Using resin, recycled keyboard keys and cables, Nuremberg, Germany-based artist Babis Cloud (aka Babis Panagiotidis), created this awesome rocking horse sculpture, entitled Hedonism(y) Trojaner. The piece appears to be representative of the myriad hazards of excessive reliance on the internet, but it’s also just pretty magnificent to behold.

"Recreated of hundreds of buttons, the essences of communication, Babis’s sculpture is pointing out an unpleasant truth. The internet itself, not only its viruses deserves the term ‘Trojan’. We are looking for information via internet, we share it and pass some on, voluntary or involuntary. We define ourselves by Facebook profiles, find our jobs online, buy teddy bears or google side effects of viagra. The internet as a medium, humans stuck with their hedonism.”

Quoted text via iGNANT

[via Colossal]

This awesome mask, called the ”Mask of Emotion,” is a project created by the Digital Media Design Department at Hongik University in Seoul, South Korea. 
The mask conveys a variety of facial expressions using LEDs that light up to form different emoticons. The default setting is a completely blank or expressionless face. But when someone shakes hands with the wearer, the mask smiles in response to the greeting.

"The project was designed to hide personal emotions by eliciting a different set of public facial expressions that could be used to generate conversation and response in public spaces."

This mask might be just the ticket for those of us who spend so much time texting and chatting online that the urge to emote using keyboard characters arises even when interacting with someone in person. 
[via Makezine]
Today is Posts That Relate to Product Categories on Archie McPhee Day on Geyser of Awesome!

This awesome mask, called the ”Mask of Emotion,” is a project created by the Digital Media Design Department at Hongik University in Seoul, South Korea. 

The mask conveys a variety of facial expressions using LEDs that light up to form different emoticons. The default setting is a completely blank or expressionless face. But when someone shakes hands with the wearer, the mask smiles in response to the greeting.

"The project was designed to hide personal emotions by eliciting a different set of public facial expressions that could be used to generate conversation and response in public spaces."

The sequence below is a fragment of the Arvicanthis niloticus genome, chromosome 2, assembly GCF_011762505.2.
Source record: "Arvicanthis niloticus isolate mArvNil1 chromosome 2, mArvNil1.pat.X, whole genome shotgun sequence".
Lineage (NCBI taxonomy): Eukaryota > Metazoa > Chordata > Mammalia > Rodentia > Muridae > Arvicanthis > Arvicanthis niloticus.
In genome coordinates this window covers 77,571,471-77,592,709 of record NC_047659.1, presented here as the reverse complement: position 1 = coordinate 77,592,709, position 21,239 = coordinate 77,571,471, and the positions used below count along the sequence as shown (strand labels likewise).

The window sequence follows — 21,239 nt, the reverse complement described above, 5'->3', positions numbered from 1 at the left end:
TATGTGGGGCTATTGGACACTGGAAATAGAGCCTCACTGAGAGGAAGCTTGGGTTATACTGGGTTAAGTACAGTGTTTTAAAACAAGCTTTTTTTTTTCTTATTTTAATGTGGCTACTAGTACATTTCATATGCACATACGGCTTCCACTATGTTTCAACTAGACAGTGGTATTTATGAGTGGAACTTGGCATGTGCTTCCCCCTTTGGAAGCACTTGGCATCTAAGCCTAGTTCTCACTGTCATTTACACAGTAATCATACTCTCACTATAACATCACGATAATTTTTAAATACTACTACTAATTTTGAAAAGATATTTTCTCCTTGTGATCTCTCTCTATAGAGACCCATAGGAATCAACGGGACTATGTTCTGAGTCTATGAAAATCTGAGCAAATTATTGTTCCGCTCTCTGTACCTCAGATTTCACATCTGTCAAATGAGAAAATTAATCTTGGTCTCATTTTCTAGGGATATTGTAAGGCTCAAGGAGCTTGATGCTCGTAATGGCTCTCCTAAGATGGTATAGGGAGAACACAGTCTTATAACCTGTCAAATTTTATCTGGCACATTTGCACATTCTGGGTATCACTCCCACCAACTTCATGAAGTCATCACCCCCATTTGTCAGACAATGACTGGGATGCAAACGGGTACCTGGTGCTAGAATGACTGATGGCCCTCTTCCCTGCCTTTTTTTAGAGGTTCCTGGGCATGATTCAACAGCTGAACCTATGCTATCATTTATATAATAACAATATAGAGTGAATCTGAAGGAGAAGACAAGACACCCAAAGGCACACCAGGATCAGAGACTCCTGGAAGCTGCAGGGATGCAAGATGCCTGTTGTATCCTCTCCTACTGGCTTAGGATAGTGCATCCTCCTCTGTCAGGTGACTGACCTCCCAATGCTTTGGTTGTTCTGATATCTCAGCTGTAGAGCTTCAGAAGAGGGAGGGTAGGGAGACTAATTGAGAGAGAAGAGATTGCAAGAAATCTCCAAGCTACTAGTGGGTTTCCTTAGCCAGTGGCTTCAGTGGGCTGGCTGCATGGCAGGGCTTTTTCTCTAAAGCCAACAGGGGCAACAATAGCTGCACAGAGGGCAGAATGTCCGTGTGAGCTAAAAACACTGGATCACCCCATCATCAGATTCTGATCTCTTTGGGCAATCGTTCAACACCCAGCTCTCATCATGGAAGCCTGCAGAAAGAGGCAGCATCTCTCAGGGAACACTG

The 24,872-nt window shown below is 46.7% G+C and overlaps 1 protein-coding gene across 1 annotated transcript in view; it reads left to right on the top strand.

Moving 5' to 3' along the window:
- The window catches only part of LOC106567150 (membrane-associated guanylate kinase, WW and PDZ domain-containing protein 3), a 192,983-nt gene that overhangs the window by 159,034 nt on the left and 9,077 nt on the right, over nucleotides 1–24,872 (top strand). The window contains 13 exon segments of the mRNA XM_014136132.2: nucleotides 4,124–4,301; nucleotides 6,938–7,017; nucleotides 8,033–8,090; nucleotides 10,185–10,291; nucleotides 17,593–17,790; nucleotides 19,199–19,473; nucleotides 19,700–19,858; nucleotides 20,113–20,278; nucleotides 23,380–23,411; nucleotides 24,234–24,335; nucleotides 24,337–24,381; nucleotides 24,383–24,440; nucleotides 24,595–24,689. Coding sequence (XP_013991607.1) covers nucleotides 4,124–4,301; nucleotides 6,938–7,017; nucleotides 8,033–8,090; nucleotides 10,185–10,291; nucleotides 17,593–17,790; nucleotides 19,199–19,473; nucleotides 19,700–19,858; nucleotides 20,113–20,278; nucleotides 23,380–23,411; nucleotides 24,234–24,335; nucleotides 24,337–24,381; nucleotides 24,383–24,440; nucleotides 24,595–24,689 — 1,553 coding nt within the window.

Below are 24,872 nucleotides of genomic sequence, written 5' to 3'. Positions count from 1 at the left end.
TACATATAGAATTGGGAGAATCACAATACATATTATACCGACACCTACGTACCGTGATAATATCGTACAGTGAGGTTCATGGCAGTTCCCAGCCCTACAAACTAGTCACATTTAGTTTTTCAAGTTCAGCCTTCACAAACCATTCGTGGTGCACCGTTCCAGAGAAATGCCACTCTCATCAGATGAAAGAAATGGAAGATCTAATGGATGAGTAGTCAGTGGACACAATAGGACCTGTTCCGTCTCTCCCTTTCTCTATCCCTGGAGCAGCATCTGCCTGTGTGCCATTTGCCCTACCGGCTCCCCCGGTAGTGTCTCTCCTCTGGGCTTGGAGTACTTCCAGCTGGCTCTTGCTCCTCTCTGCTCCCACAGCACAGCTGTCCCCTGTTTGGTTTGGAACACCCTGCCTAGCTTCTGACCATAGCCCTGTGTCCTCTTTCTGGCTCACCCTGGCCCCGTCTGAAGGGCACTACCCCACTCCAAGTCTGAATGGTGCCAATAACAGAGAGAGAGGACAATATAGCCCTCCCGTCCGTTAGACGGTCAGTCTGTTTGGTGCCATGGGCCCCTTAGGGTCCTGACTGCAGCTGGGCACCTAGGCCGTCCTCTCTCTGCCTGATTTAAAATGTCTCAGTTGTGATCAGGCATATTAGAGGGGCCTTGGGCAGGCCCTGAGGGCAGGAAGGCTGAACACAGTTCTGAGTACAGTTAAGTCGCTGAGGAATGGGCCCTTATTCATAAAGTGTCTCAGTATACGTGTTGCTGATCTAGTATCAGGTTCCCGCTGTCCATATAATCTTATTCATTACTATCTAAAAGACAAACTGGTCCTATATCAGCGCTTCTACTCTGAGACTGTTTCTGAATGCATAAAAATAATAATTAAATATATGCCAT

This mask might be just the ticket for those of us who spend so much time texting and chatting online that the urge to emote using keyboard characters arises even when interacting with someone in person. 

[via Makezine]

Today is Posts That Relate to Product Categories on Archie McPhee Day on Geyser of Awesome!

This unsettling being is Hugvie, the huggable robotic pillow-phone. Invented by Professor Hiroshi Ishiguro of Osaka University, Hugvie has a heartbeat and internal vibrators meant to make it seem more human-like as you put your arm around it imagining it’s the person to whom you are speaking who is actually hundreds of miles away.

"The concept of enhancing long-distance phone conversations between loved ones isn’t new. Kissinger, the long distance kiss messenger, and the kiss transmission device invented by other Japanese researchers have also tried to make long-distance conversations more personal by making the protagonists feel closer to each other. Hugvie is basically a robotic pillow with a human shape that acts as a port for your mobile phone. It’s got its own heartbeat and internal vibrators that react faster and stronger, depending on the tone of the conversation. It sounds like an interesting device, but a lot of people find it just a little bit creepy.

Right now, the Hugvie isn’t the most advanced robot to come out of Japan, but professor Ishiguro, who has made a name for himself by creating human-like androids, believes he can take his Telenoid technology further, by turning Hugvie into a robot with an internal frame and lots more sensors and vibrators. This would make the pillow-phone much more realistic and also send the hugs long distance; when you hug the pillow, the Hugvie on the other end would move accordingly. But even in the current state, the robot pillow is believed to become a hit with families, lovers, and elderly people taking to far-away relatives.”

Visit Oddity Central to watch video of a couple people happily cuddling with Hugvie.